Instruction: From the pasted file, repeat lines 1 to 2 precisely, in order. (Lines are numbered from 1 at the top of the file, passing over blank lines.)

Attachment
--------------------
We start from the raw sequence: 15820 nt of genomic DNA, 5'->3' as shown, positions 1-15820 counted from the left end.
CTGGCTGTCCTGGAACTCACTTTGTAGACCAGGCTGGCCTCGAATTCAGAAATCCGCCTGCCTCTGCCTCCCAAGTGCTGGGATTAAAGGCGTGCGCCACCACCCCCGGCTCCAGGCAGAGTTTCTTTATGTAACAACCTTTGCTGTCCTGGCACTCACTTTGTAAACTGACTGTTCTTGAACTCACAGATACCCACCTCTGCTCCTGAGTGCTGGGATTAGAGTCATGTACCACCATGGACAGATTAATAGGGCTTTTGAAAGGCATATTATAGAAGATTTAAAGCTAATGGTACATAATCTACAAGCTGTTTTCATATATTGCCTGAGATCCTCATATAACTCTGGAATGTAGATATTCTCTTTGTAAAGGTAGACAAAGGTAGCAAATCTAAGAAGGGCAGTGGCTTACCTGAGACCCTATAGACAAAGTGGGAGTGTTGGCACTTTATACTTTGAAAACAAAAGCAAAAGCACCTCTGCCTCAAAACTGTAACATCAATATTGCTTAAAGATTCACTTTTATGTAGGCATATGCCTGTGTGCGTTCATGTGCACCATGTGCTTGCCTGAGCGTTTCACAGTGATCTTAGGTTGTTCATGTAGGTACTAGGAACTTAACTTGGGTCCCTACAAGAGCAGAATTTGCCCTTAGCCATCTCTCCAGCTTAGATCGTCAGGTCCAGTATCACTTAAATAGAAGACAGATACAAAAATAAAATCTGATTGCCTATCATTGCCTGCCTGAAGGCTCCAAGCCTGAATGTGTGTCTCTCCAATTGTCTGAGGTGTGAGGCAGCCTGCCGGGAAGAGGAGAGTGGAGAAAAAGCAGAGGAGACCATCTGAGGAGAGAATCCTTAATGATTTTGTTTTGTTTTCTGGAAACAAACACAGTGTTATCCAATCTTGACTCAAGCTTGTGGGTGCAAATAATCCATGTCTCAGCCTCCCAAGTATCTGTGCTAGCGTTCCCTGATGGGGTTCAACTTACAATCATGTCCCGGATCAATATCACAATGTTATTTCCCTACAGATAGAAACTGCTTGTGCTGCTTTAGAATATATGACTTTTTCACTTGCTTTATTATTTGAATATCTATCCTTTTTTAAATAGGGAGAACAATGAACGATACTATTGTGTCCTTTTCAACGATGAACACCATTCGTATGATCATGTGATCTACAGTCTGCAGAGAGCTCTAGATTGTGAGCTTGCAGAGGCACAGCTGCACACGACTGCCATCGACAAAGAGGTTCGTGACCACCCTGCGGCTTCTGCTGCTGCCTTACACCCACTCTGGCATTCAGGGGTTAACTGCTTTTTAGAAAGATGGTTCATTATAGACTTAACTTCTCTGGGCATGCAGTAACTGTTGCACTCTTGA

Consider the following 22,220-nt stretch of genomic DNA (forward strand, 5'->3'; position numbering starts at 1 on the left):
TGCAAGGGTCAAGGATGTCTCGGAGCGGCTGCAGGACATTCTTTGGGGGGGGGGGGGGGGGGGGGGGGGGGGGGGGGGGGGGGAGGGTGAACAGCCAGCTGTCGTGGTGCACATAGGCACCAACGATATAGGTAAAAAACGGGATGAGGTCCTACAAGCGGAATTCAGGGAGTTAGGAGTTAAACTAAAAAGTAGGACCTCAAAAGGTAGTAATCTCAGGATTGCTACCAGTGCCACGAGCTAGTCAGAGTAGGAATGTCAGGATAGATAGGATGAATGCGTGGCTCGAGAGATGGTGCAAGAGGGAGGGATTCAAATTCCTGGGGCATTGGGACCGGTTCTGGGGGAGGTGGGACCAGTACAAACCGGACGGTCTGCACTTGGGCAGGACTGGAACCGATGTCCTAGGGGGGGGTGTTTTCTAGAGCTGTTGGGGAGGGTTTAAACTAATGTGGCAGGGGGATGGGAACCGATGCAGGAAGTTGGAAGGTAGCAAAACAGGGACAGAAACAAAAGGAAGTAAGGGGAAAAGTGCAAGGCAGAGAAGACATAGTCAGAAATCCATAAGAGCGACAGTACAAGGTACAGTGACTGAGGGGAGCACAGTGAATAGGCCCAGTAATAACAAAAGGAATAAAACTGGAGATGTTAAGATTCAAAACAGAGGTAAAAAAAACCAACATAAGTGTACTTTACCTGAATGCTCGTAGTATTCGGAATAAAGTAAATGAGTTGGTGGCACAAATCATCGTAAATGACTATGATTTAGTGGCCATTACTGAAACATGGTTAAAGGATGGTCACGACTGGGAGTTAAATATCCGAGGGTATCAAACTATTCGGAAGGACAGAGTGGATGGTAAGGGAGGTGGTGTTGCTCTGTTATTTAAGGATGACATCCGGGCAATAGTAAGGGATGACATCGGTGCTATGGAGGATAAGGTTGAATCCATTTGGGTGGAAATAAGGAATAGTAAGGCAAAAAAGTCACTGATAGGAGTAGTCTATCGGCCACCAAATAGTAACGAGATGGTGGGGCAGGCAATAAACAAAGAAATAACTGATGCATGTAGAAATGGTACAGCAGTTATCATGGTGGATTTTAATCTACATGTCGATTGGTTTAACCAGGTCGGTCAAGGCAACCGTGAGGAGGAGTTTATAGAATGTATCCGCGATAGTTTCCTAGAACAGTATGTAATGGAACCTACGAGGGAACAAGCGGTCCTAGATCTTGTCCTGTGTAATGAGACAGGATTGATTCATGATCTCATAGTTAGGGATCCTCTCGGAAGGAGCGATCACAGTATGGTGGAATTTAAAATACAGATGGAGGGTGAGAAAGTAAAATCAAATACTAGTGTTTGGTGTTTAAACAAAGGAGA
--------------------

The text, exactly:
We start from the raw sequence: 15820 nt of genomic DNA, 5'->3' as shown, positions 1-15820 counted from the left end.
CTGGCTGTCCTGGAACTCACTTTGTAGACCAGGCTGGCCTCGAATTCAGAAATCCGCCTGCCTCTGCCTCCCAAGTGCTGGGATTAAAGGCGTGCGCCACCACCCCCGGCTCCAGGCAGAGTTTCTTTATGTAACAACCTTTGCTGTCCTGGCACTCACTTTGTAAACTGACTGTTCTTGAACTCACAGATACCCACCTCTGCTCCTGAGTGCTGGGATTAGAGTCATGTACCACCATGGACAGATTAATAGGGCTTTTGAAAGGCATATTATAGAAGATTTAAAGCTAATGGTACATAATCTACAAGCTGTTTTCATATATTGCCTGAGATCCTCATATAACTCTGGAATGTAGATATTCTCTTTGTAAAGGTAGACAAAGGTAGCAAATCTAAGAAGGGCAGTGGCTTACCTGAGACCCTATAGACAAAGTGGGAGTGTTGGCACTTTATACTTTGAAAACAAAAGCAAAAGCACCTCTGCCTCAAAACTGTAACATCAATATTGCTTAAAGATTCACTTTTATGTAGGCATATGCCTGTGTGCGTTCATGTGCACCATGTGCTTGCCTGAGCGTTTCACAGTGATCTTAGGTTGTTCATGTAGGTACTAGGAACTTAACTTGGGTCCCTACAAGAGCAGAATTTGCCCTTAGCCATCTCTCCAGCTTAGATCGTCAGGTCCAGTATCACTTAAATAGAAGACAGATACAAAAATAAAATCTGATTGCCTATCATTGCCTGCCTGAAGGCTCCAAGCCTGAATGTGTGTCTCTCCAATTGTCTGAGGTGTGAGGCAGCCTGCCGGGAAGAGGAGAGTGGAGAAAAAGCAGAGGAGACCATCTGAGGAGAGAATCCTTAATGATTTTGTTTTGTTTTCTGGAAACAAACACAGTGTTATCCAATCTTGACTCAAGCTTGTGGGTGCAAATAATCCATGTCTCAGCCTCCCAAGTATCTGTGCTAGCGTTCCCTGATGGGGTTCAACTTACAATCATGTCCCGGATCAATATCACAATGTTATTTCCCTACAGATAGAAACTGCTTGTGCTGCTTTAGAATATATGACTTTTTCACTTGCTTTATTATTTGAATATCTATCCTTTTTTAAATAGGGAGAACAATGAACGATACTATTGTGTCCTTTTCAACGATGAACACCATTCGTATGATCATGTGATCTACAGTCTGCAGAGAGCTCTAGATTGTGAGCTTGCAGAGGCACAGCTGCACACGACTGCCATCGACAAAGAGGTTCGTGACCACCCTGCGGCTTCTGCTGCTGCCTTACACCCACTCTGGCATTCAGGGGTTAACTGCTTTTTAGAAAGATGGTTCATTATAGACTTAACTTCTCTGGGCATGCAGTAACTGTTGCACTCTTGA